However, investigations of the sexual assaults can and should be improved, he said on NBC's "Today" show.
Panetta's comments came after six basic training instructors at Lackland Air Force Base in San Antonio, Texas, were sentenced on sexual misconduct charges involving at least 38 women.
More than 3,000 service members reported they were sexually assaulted in 2011. Only about 240 of the cases were prosecuted.
The Defense Department acknowledges the difficulty in prosecuting such cases may stop many victims from coming forward. The actual number of assaults, the Pentagon believes, is closer to 19,000.
"It's -- I mean, it's an outrage that -- that we aren't prosecuting people who are involved here," Panetta said.
The secretary said while the cases may be difficult to bring to trial, it can be done.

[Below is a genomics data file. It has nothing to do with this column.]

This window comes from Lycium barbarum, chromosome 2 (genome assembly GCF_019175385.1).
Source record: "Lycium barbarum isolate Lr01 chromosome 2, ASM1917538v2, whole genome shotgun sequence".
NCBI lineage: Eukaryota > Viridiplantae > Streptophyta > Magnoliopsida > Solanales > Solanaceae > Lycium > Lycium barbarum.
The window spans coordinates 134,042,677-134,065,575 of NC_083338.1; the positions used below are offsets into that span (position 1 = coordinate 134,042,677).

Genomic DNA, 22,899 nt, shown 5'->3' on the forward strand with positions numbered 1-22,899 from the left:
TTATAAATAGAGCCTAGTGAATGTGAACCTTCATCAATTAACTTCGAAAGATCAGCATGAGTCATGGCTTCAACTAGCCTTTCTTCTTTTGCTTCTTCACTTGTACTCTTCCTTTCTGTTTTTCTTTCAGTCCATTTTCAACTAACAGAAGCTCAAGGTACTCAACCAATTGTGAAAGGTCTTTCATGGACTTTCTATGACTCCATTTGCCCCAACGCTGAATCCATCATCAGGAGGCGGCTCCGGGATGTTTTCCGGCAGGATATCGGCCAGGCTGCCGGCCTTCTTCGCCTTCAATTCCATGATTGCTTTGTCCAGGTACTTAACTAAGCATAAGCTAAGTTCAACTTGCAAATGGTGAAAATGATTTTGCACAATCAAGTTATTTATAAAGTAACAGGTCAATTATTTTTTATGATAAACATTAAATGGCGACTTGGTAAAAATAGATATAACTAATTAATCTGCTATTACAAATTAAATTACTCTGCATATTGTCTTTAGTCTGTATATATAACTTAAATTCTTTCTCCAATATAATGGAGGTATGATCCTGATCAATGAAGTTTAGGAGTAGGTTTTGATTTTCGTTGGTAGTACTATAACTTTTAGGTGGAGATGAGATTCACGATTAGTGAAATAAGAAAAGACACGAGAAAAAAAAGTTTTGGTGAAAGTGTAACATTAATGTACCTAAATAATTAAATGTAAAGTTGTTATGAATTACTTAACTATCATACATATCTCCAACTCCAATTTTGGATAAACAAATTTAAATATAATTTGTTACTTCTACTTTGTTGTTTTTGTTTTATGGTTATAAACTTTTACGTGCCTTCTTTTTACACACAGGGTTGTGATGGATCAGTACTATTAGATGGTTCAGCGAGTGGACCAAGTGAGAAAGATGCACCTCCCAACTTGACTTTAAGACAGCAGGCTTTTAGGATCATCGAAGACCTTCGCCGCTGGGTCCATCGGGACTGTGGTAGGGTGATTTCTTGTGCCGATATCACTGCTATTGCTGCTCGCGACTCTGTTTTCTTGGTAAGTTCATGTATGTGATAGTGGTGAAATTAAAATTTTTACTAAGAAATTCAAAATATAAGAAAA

"We need to improve the investigations. And we need to ensure that we have prosecutors who are willing to bring these cases to court and make sure that these people don't get away," he said.
Panetta said the Lackland situation was isolated, adding "but the reality is, when you've got 19,000 sexual assaults taking place, this is something that's happening elsewhere, as well."
Five of the Lackland instructors charged have either pleaded guilty or been convicted. Their sentences have ranged from 30 days to 20 years in prison.
Attkisson leaves CBS News, reportedly over network's 'liberal bias'
Astronomers offer more expansive view of universe